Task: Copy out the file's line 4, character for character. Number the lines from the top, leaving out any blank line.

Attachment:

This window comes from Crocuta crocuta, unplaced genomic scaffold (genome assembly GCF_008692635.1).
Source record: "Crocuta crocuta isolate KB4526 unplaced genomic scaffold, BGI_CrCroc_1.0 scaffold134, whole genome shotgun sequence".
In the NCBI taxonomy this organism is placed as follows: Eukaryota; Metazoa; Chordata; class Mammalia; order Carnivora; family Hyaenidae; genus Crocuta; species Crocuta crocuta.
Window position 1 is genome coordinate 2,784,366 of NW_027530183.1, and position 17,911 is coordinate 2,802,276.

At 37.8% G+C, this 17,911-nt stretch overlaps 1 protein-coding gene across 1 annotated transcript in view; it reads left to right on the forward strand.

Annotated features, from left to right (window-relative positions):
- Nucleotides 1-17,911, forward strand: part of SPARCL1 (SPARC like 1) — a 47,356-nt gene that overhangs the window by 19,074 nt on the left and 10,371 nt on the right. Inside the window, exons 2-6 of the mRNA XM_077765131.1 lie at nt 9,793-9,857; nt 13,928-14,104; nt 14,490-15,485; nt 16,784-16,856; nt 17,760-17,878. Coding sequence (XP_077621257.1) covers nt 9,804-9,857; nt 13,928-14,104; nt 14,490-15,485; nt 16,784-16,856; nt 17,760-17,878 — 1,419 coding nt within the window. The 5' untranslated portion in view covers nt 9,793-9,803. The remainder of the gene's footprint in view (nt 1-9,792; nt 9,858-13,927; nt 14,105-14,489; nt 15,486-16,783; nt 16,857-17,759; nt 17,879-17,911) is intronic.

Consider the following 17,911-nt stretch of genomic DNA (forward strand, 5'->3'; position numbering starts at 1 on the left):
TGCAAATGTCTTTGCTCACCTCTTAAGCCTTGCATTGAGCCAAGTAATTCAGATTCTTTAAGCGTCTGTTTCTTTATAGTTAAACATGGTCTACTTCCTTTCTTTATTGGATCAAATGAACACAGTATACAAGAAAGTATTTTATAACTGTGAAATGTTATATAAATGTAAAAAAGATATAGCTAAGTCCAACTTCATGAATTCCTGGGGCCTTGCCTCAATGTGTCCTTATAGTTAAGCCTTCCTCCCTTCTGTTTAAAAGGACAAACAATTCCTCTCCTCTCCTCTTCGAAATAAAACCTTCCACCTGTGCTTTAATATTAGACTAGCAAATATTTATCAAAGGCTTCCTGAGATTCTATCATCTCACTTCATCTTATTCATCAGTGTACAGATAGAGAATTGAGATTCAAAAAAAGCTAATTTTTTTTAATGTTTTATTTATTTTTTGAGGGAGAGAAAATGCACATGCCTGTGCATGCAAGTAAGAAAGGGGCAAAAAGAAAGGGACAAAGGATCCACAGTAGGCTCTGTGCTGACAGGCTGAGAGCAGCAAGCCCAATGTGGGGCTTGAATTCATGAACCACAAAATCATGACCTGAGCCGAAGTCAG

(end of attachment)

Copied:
Window position 1 is genome coordinate 2,784,366 of NW_027530183.1, and position 17,911 is coordinate 2,802,276.